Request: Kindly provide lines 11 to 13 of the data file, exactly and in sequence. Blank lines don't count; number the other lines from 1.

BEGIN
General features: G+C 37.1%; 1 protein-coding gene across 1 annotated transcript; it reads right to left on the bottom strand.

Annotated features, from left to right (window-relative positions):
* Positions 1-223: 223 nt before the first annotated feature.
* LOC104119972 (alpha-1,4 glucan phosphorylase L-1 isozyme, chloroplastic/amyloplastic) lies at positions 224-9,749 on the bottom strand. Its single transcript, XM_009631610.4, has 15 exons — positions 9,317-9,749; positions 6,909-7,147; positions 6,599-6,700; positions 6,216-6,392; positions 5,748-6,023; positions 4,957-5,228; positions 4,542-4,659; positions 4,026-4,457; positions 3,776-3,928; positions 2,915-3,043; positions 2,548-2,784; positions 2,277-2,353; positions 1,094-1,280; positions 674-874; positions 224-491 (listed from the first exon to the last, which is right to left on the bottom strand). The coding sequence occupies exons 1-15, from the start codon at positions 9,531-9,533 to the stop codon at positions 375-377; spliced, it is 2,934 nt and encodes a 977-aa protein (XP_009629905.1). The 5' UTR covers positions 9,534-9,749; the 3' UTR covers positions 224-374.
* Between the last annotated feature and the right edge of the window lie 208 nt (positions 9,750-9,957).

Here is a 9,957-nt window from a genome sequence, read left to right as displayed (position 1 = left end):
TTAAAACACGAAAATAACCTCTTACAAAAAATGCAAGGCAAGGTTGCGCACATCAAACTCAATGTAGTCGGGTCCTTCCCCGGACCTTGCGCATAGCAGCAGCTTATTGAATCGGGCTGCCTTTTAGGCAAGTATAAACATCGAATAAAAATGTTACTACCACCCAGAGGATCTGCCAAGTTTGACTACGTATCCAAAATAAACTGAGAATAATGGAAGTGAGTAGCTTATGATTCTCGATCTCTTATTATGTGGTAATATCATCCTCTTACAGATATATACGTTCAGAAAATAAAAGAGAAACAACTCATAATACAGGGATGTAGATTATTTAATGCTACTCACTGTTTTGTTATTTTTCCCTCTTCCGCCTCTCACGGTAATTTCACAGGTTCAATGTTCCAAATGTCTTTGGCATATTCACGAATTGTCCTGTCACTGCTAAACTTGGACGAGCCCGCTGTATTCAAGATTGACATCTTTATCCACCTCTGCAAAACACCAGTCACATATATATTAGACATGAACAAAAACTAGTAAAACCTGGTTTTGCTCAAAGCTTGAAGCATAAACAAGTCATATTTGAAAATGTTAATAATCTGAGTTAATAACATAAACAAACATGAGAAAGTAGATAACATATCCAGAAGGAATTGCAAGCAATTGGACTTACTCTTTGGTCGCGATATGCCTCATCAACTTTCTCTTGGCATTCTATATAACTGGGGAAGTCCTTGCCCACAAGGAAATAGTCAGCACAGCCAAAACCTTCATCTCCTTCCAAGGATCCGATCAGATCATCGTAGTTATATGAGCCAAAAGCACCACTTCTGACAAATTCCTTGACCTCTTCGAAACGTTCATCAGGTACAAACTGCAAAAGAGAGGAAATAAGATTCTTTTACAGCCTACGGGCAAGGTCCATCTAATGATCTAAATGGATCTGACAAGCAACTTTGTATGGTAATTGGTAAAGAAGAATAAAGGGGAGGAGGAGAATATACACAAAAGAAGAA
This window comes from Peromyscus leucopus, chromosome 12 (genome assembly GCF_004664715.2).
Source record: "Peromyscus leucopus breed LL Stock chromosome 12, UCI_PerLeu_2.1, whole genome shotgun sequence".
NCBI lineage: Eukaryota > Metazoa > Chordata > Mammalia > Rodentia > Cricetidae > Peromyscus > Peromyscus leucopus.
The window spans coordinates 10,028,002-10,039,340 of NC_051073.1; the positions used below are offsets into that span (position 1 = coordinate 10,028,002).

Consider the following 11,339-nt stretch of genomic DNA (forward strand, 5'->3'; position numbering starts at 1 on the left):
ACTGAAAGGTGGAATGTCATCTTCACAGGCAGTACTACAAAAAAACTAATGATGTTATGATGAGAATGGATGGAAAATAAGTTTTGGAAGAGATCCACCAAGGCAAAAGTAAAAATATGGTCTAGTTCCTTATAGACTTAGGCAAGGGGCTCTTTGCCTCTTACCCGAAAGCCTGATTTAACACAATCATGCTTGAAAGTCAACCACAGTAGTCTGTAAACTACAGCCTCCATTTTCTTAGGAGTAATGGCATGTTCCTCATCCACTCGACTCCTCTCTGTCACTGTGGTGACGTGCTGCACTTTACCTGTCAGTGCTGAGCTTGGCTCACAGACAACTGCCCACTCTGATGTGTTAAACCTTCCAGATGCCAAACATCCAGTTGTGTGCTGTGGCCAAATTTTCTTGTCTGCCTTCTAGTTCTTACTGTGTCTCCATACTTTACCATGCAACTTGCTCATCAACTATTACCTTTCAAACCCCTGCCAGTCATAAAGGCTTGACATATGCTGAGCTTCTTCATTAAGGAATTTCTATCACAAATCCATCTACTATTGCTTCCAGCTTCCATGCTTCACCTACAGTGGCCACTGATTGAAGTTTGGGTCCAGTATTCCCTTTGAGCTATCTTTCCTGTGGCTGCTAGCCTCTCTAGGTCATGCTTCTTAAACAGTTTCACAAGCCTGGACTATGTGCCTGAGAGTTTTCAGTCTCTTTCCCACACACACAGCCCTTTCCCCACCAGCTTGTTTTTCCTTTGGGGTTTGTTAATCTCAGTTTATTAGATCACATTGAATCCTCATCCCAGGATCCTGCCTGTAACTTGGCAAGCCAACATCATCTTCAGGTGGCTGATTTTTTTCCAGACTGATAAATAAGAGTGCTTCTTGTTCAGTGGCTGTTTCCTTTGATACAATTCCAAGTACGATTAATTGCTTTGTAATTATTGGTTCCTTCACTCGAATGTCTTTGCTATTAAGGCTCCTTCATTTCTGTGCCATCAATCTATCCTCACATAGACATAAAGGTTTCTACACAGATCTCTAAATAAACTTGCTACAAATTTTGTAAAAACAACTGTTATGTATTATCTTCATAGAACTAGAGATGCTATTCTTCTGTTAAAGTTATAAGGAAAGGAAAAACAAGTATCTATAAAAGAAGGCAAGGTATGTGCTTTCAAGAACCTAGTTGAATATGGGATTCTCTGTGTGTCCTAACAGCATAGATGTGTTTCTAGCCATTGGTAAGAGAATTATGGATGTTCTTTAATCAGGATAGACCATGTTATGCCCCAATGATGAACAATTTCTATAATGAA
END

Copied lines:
The window spans coordinates 10,028,002-10,039,340 of NC_051073.1; the positions used below are offsets into that span (position 1 = coordinate 10,028,002).

Consider the following 11,339-nt stretch of genomic DNA (forward strand, 5'->3'; position numbering starts at 1 on the left):
ACTGAAAGGTGGAATGTCATCTTCACAGGCAGTACTACAAAAAAACTAATGATGTTATGATGAGAATGGATGGAAAATAAGTTTTGGAAGAGATCCACCAAGGCAAAAGTAAAAATATGGTCTAGTTCCTTATAGACTTAGGCAAGGGGCTCTTTGCCTCTTACCCGAAAGCCTGATTTAACACAATCATGCTTGAAAGTCAACCACAGTAGTCTGTAAACTACAGCCTCCATTTTCTTAGGAGTAATGGCATGTTCCTCATCCACTCGACTCCTCTCTGTCACTGTGGTGACGTGCTGCACTTTACCTGTCAGTGCTGAGCTTGGCTCACAGACAACTGCCCACTCTGATGTGTTAAACCTTCCAGATGCCAAACATCCAGTTGTGTGCTGTGGCCAAATTTTCTTGTCTGCCTTCTAGTTCTTACTGTGTCTCCATACTTTACCATGCAACTTGCTCATCAACTATTACCTTTCAAACCCCTGCCAGTCATAAAGGCTTGACATATGCTGAGCTTCTTCATTAAGGAATTTCTATCACAAATCCATCTACTATTGCTTCCAGCTTCCATGCTTCACCTACAGTGGCCACTGATTGAAGTTTGGGTCCAGTATTCCCTTTGAGCTATCTTTCCTGTGGCTGCTAGCCTCTCTAGGTCATGCTTCTTAAACAGTTTCACAAGCCTGGACTATGTGCCTGAGAGTTTTCAGTCTCTTTCCCACACACACAGCCCTTTCCCCACCAGCTTGTTTTTCCTTTGGGGTTTGTTAATCTCAGTTTATTAGATCACATTGAATCCTCATCCCAGGATCCTGCCTGTAACTTGGCAAGCCAACATCATCTTCAGGTGGCTGATTTTTTTCCAGACTGATAAATAAGAGTGCTTCTTGTTCAGTGGCTGTTTCCTTTGATACAATTCCAAGTACGATTAATTGCTTTGTAATTATTGGTTCCTTCACTCGAATGTCTTTGCTATTAAGGCTCCTTCATTTCTGTGCCATCAATCTATCCTCACATAGACATAAAGGTTTCTACACAGATCTCTAAATAAACTTGCTACAAATTTTGTAAAAACAACTGTTATGTATTATCTTCATAGAACTAGAGATGCTATTCTTCTGTTAAAGTTATAAGGAAAGGAAAAACAAGTATCTATAAAAGAAGGCAAGGTATGTGCTTTCAAGAACCTAGTTGAATATGGGATTCTCTGTGTGTCCTAACAGCATAGATGTGTTTCTAGCCATTGGTAAGAGAATTATGGATGTTCTTTAATCAGGATAGACCATGTTATGCCCCAATGATGAACAATTTCTATAATGAA